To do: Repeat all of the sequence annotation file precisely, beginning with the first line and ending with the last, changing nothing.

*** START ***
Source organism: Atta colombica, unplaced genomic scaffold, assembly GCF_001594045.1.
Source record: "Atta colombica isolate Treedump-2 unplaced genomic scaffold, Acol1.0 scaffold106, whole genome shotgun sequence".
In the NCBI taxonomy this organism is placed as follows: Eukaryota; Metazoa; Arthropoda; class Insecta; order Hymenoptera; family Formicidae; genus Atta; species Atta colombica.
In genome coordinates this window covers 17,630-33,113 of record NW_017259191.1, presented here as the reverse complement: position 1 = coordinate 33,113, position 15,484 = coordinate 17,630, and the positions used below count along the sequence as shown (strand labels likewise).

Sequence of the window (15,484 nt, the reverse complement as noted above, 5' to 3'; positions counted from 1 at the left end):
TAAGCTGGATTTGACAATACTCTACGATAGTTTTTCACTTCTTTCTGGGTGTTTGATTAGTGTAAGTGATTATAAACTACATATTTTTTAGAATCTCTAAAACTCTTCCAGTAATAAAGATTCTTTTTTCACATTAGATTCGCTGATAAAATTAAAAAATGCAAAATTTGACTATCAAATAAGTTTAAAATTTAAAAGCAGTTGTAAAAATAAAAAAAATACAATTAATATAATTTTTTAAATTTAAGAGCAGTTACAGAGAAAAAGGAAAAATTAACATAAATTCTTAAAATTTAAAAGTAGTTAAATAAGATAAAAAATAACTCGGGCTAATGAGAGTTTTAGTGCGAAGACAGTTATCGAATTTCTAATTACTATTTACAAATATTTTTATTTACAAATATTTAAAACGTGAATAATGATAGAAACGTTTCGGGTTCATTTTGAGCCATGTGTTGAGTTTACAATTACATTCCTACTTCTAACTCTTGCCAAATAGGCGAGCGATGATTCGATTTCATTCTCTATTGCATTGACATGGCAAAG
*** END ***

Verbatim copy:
Source organism: Atta colombica, unplaced genomic scaffold, assembly GCF_001594045.1.
Source record: "Atta colombica isolate Treedump-2 unplaced genomic scaffold, Acol1.0 scaffold106, whole genome shotgun sequence".
In the NCBI taxonomy this organism is placed as follows: Eukaryota; Metazoa; Arthropoda; class Insecta; order Hymenoptera; family Formicidae; genus Atta; species Atta colombica.
In genome coordinates this window covers 17,630-33,113 of record NW_017259191.1, presented here as the reverse complement: position 1 = coordinate 33,113, position 15,484 = coordinate 17,630, and the positions used below count along the sequence as shown (strand labels likewise).

Sequence of the window (15,484 nt, the reverse complement as noted above, 5' to 3'; positions counted from 1 at the left end):
TAAGCTGGATTTGACAATACTCTACGATAGTTTTTCACTTCTTTCTGGGTGTTTGATTAGTGTAAGTGATTATAAACTACATATTTTTTAGAATCTCTAAAACTCTTCCAGTAATAAAGATTCTTTTTTCACATTAGATTCGCTGATAAAATTAAAAAATGCAAAATTTGACTATCAAATAAGTTTAAAATTTAAAAGCAGTTGTAAAAATAAAAAAAATACAATTAATATAATTTTTTAAATTTAAGAGCAGTTACAGAGAAAAAGGAAAAATTAACATAAATTCTTAAAATTTAAAAGTAGTTAAATAAGATAAAAAATAACTCGGGCTAATGAGAGTTTTAGTGCGAAGACAGTTATCGAATTTCTAATTACTATTTACAAATATTTTTATTTACAAATATTTAAAACGTGAATAATGATAGAAACGTTTCGGGTTCATTTTGAGCCATGTGTTGAGTTTACAATTACATTCCTACTTCTAACTCTTGCCAAATAGGCGAGCGATGATTCGATTTCATTCTCTATTGCATTGACATGGCAAAG